CES: New Directions in European History — 1989 in Global Perspective and the Rise of Neoliberalism


Monday, November 14, 2016, 4:00pm to 6:00pm


Robinson Hall Basement Seminar Room, 35 Quincy Street, Cambridge, MA


Philipp Ther
Professor of History and Cultural Studies, University of Vienna

The talk deals with the intellectual history, the political practice and the social consequences of neoliberalism. The main pillars of this ideology are an idealization of unrestrained, free markets, in the belief that they create an equilibrium for all sorts of market imbalances, an irrational faith in the rationality of market agents, and a libertarian antipathy toward the state, as expressed in the myth of “big government”. It also includes some elements of traditional laissez-faire capitalism such as the concept of the “hidden hand”, adding a metaphysical dimension whereby the market is regarded as a last judgment over all commodities. On the practical side, neoliberalism is based upon a standard economic recipe consisting of austerity, privatization, liberalization and deregulation that was codified in the “Washington Consensus” in 1989.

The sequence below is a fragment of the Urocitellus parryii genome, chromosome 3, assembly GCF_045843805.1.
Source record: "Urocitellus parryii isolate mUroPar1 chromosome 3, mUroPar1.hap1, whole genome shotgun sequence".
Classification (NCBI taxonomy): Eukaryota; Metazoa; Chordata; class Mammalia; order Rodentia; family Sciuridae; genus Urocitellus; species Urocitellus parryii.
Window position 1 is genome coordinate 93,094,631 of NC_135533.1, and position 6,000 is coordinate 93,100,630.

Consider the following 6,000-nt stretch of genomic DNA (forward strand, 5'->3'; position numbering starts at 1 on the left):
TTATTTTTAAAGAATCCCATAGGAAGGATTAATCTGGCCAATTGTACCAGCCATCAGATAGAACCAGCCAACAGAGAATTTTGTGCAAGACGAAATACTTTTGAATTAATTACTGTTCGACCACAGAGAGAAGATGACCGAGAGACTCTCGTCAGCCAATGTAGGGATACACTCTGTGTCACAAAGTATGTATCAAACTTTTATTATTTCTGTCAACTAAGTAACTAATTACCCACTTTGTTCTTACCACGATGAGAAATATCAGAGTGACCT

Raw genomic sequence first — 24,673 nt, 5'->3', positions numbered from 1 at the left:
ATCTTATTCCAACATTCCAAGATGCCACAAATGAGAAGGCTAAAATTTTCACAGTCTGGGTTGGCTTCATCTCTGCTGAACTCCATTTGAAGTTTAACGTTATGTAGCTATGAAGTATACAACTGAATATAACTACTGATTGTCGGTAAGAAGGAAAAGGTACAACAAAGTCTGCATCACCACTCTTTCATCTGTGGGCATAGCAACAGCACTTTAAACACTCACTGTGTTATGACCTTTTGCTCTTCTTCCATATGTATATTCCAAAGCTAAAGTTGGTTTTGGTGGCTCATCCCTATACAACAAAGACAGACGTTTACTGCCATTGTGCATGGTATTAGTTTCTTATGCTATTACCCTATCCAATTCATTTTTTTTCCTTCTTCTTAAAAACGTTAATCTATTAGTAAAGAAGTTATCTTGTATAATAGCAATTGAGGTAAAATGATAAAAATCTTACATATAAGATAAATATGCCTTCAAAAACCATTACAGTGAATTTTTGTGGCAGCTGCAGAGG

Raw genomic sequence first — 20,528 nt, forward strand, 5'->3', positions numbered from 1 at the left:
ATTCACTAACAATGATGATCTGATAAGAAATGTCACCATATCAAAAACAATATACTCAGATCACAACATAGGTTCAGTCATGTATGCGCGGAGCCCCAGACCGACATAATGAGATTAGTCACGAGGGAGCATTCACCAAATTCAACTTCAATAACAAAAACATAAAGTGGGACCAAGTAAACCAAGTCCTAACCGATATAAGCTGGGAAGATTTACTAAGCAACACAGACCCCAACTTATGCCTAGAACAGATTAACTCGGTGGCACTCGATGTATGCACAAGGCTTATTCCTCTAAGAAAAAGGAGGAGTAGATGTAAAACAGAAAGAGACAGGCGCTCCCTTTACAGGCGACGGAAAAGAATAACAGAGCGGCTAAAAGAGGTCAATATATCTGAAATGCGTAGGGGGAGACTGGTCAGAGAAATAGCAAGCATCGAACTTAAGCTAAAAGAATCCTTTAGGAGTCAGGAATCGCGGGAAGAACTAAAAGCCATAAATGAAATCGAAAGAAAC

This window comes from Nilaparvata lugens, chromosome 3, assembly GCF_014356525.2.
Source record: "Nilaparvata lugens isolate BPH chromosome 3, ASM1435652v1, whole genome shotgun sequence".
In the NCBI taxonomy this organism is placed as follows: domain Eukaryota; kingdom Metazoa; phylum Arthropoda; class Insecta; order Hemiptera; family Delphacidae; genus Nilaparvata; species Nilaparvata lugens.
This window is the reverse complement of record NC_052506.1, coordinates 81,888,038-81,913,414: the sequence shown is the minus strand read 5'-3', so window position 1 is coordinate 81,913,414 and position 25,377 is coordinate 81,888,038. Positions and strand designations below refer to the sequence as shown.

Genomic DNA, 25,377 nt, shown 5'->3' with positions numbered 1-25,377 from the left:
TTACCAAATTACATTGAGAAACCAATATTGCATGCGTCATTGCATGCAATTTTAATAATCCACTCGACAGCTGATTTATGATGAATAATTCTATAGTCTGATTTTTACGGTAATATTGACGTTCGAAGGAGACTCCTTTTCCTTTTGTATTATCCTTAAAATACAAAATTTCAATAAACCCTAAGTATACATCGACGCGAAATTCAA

Neoliberal reforms were at first implemented in the 1980s in Chile, Great Britain and the United States. With the demise of state socialism in 1989, neoliberalism gained global hegemony and transformed Central and Eastern Europe. While neoliberal reforms focused initially on the privatization of state-owned companies and the downsizing of national governments, the second wave since the late 1990s was about the privatization of key state competences such as health care and pension systems, and the deregulation of international financial markets. This led to the global crisis of 2008/09, which hit Eastern Europe particularly hard. Finally, the paper proposes possible focuses of and approaches to historical research on neoliberalism, using it consciously as a neutral and not a normative term.

New Directions in European History Study Group